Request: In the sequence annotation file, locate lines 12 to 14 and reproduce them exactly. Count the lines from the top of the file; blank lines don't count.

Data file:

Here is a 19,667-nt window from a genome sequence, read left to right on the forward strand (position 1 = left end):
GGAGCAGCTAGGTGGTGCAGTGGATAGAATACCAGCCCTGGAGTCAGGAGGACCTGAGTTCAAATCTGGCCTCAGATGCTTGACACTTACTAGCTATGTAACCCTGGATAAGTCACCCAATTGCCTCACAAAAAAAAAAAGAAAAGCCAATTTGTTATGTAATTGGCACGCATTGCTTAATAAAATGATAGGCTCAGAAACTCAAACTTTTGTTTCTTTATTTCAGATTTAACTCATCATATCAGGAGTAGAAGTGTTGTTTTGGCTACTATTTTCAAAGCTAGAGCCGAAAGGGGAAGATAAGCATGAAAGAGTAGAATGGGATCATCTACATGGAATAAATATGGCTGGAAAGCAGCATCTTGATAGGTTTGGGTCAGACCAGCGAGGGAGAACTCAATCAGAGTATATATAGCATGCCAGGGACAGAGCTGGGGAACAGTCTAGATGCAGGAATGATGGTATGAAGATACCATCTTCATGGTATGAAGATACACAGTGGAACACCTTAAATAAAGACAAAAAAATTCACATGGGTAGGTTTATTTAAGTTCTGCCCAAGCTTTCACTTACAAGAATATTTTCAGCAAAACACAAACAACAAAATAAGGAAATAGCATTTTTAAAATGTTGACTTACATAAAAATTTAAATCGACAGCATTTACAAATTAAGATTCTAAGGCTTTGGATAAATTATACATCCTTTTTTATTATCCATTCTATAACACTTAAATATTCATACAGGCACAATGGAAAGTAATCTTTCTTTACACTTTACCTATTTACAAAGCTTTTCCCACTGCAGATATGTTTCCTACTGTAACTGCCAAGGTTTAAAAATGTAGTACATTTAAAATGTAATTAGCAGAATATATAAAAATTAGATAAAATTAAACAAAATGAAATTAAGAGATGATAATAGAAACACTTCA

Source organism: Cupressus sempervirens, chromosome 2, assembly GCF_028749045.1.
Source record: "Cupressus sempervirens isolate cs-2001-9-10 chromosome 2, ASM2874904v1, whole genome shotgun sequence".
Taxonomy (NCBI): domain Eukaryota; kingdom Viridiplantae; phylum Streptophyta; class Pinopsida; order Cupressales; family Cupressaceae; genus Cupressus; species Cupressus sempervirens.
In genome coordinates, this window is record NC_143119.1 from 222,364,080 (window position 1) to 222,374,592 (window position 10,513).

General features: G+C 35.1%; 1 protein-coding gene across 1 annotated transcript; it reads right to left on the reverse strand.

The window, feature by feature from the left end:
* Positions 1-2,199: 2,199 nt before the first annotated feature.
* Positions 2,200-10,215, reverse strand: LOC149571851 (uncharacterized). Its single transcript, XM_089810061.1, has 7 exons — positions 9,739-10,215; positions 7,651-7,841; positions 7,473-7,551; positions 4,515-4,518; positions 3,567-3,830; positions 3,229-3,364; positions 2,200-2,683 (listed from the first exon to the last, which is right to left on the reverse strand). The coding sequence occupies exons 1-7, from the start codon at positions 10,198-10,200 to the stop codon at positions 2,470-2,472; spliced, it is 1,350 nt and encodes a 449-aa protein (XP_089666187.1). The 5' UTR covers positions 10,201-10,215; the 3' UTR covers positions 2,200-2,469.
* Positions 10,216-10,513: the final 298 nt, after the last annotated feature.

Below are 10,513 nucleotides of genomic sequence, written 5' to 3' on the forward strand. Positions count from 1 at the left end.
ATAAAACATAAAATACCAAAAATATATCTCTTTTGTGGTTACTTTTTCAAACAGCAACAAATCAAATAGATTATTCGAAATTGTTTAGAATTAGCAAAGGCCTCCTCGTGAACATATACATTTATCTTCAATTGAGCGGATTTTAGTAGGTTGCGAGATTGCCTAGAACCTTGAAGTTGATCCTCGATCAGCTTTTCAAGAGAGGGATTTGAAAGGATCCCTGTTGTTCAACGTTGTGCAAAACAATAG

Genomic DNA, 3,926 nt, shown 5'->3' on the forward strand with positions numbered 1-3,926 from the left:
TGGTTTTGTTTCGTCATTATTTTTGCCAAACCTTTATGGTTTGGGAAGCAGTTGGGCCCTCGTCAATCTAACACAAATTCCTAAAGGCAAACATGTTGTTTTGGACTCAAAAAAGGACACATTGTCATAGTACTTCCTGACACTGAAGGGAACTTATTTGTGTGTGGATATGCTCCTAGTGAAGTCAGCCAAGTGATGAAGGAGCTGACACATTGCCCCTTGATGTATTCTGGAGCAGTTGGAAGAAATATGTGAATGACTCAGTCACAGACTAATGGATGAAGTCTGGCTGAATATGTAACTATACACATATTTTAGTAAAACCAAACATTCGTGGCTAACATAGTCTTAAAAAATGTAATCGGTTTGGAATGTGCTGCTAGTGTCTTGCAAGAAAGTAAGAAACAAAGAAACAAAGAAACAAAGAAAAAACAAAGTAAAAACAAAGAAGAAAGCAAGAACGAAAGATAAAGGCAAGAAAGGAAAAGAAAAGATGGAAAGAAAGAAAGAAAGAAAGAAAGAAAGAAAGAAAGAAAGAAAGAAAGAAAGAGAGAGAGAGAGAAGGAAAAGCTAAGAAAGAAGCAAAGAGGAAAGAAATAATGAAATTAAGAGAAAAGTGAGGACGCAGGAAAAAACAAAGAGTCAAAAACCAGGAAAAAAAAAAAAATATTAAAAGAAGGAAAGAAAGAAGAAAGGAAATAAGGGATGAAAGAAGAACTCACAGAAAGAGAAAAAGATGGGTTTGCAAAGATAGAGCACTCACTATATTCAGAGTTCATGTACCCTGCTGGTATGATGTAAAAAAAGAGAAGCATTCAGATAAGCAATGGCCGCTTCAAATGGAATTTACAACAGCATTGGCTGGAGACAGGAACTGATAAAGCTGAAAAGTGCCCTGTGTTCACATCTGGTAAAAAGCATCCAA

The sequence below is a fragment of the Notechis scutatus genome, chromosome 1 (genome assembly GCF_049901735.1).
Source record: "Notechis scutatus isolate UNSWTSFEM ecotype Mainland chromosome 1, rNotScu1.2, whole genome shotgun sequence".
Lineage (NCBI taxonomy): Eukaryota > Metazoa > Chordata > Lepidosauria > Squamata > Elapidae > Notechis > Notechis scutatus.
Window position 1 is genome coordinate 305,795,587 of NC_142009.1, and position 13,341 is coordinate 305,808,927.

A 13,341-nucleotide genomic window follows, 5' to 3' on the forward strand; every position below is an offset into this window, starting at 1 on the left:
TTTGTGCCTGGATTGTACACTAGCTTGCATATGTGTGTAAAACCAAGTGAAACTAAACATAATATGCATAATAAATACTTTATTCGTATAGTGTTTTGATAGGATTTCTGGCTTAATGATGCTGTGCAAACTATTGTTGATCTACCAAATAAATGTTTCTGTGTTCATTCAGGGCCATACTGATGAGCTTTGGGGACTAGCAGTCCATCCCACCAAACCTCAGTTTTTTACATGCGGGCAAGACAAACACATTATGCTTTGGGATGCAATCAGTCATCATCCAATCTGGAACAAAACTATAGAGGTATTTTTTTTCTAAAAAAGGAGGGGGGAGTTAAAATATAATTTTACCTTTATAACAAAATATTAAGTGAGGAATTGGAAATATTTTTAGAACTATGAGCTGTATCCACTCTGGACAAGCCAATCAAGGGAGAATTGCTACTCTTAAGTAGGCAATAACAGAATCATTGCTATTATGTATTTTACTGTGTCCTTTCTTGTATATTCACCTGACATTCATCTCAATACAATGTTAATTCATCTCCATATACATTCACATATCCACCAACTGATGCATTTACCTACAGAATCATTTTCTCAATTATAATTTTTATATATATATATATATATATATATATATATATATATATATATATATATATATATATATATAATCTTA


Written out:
Below are 10,513 nucleotides of genomic sequence, written 5' to 3' on the forward strand. Positions count from 1 at the left end.
ATAAAACATAAAATACCAAAAATATATCTCTTTTGTGGTTACTTTTTCAAACAGCAACAAATCAAATAGATTATTCGAAATTGTTTAGAATTAGCAAAGGCCTCCTCGTGAACATATACATTTATCTTCAATTGAGCGGATTTTAGTAGGTTGCGAGATTGCCTAGAACCTTGAAGTTGATCCTCGATCAGCTTTTCAAGAGAGGGATTTGAAAGGATCCCTGTTGTTCAACGTTGTGCAAAACAATAG

Genomic DNA, 3,926 nt, shown 5'->3' on the forward strand with positions numbered 1-3,926 from the left: